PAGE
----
Firstly, I've joined this metablog because it's an opportunity to say an enormous 'thank you' to Kit and all artists participating. I'm afraid I petered out at the end of the month due to an unusually demanding week at my paid work, and then I got sick :( so I didn't make it to the finish line. In this sense, I feel that I kind of 'failed', but, taking Q8, the one about learning: I'm like the student who is barely passing in the class, but whose personal learning has reached beyond what might seem apparent in terms of public record or performance.
My entry to the project was also a little underwhelming. The month had already begun, and I was slow on the uptake mainly because I was going way out of my comfort zone into the online world. I am a classic 'resistor' to almost anything online (except banking!). So one reason for joining the project (Q1) was to challenge myself with technology as well as art practice.
The challenge of posting a draft everyday was just as necessary for my participation in the world of poetry. I've been writing drafts of poetry and prose for years, but have never had the confidence to take this practice seriously - again, a classic example. I have even taught creative writing for god's sake, but more from the perspective of empathy with aspiring writers, rather than being a reliable guide who has made it to the top of the mountain.
So putting work out there on a daily basis, reading the work of others, and exchanging comments was incredibly affirming for the sense of personal identity as a poet (Q10), and the sense of being part of a community. So yes, yes to Q3: it certainly feels like a community. Getting to know others online was great, and has made me eager to meet them/you in person at some point. Discovering new voices and wonderful new work was inspiring and motivating. I just loved seeing how the work flows from artists in that zone of being in the space every day.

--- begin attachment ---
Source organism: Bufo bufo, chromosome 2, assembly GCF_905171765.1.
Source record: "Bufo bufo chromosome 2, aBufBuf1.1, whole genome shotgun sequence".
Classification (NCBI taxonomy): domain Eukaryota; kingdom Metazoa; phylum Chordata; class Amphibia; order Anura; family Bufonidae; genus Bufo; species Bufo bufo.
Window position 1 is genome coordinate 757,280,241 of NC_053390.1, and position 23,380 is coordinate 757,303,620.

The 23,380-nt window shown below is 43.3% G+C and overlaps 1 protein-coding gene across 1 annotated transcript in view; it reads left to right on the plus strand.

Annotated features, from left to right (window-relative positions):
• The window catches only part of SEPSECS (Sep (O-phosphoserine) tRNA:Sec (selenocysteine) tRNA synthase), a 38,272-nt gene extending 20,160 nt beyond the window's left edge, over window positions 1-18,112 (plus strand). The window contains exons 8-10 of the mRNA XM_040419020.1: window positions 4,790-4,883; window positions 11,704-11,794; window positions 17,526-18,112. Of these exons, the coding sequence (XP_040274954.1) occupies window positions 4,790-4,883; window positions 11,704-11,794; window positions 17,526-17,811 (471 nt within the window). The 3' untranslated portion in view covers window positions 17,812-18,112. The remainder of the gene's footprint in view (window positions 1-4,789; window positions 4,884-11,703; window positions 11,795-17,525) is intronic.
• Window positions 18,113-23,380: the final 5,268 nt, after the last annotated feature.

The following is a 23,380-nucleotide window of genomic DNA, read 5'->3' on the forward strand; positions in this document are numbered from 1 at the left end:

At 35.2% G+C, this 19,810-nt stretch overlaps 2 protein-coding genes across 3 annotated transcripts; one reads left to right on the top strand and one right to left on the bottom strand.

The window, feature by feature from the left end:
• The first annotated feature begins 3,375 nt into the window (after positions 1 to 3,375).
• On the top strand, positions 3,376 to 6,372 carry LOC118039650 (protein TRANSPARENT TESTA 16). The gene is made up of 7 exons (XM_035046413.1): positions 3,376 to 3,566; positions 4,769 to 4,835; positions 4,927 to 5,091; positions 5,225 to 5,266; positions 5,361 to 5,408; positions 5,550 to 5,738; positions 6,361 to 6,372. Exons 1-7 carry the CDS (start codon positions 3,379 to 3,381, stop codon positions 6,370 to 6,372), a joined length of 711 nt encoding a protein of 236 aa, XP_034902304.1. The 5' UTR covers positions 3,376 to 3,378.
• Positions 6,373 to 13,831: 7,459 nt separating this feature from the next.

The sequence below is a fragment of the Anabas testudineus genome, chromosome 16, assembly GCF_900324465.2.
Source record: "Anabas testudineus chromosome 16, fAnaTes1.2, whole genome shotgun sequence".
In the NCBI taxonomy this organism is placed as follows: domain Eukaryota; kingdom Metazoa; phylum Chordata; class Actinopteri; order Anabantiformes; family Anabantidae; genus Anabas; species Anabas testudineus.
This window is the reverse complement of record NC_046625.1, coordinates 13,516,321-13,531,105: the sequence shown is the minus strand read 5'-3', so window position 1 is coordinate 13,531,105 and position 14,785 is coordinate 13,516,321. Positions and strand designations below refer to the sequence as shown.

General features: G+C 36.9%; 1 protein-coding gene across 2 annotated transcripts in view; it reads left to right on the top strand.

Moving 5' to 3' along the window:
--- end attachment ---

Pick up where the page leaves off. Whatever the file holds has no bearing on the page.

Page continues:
I enjoyed finding connections between some of my work and others (Q2). The first draft I posted was actually a response to one of Kit's poems, and I find that kind of dialoguing seems to be half the point of writing/art. I've often worked like this anyway, i.e. responding to the work of others, because that work, after all, is just part of the world stimulates a desire to express a response.
The discipline of posting daily has changed my practice (Q5) a little by making me more committed to daily practice than I was, and increasing that practice from 1 hour to 90 mins (so looking forward to long service leave!). It's also encouraged me to work a bit quicker, to produce a bit more each day, and even believe that I can 'work to order'. I've slipped back into just working on one thing at the moment (for a deadline), but the value of 365 has been the lesson to at least draft a fresh idea, or some fresh notes each day.
As for my role in the group (Q9): I wanted to be a 'good' joiner and comment on all work every day, but that became unrealistic in terms of time and energy. Actually, it became a bit like a facebook observation thing for me - wondering about how everyone else saw the 'etiquette' of communicating. I must say, though, that the generosity and enthusiasm of comments is a great testament to humanity and creative energy.
My role now is one of being an occasional happy reader, and occasional blogger to this site. I like the implication that there will be other 'topics' to contribute to? Reflecting on creative practice is both useful and pleasurable; if that is the aim of this metablog, I'm happy to join in. But mostly, and once again, heartfelt thanks for the experience.